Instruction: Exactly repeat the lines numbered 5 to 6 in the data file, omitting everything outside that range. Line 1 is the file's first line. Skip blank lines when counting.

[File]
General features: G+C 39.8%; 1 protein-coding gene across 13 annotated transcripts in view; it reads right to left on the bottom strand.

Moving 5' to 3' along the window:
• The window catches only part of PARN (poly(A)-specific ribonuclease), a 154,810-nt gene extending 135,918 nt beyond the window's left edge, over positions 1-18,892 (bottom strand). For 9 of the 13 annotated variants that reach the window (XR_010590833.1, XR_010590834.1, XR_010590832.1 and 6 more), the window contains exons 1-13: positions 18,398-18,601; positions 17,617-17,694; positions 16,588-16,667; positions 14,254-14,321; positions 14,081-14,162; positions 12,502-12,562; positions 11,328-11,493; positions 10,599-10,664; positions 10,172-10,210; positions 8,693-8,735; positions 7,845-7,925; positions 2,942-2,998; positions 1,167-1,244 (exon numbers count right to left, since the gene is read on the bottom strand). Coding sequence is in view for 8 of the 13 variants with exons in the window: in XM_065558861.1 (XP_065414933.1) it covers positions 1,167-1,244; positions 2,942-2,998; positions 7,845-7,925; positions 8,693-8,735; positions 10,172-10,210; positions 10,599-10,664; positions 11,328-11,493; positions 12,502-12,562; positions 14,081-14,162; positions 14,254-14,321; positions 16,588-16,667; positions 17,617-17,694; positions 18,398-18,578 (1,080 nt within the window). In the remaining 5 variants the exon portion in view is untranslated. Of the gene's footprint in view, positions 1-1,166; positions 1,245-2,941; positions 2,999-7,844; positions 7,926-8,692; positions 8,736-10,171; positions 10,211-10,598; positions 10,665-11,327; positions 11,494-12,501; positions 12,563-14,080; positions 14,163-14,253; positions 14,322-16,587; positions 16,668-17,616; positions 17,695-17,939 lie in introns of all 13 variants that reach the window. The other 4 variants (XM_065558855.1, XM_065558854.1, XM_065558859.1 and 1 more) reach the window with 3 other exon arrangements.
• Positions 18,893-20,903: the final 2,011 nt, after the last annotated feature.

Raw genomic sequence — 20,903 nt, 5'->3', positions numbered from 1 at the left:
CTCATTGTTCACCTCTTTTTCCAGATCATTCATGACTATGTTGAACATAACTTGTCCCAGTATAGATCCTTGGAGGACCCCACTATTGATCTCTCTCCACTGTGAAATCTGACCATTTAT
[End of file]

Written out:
Raw genomic sequence — 20,903 nt, 5'->3', positions numbered from 1 at the left:
CTCATTGTTCACCTCTTTTTCCAGATCATTCATGACTATGTTGAACATAACTTGTCCCAGTATAGATCCTTGGAGGACCCCACTATTGATCTCTCTCCACTGTGAAATCTGACCATTTAT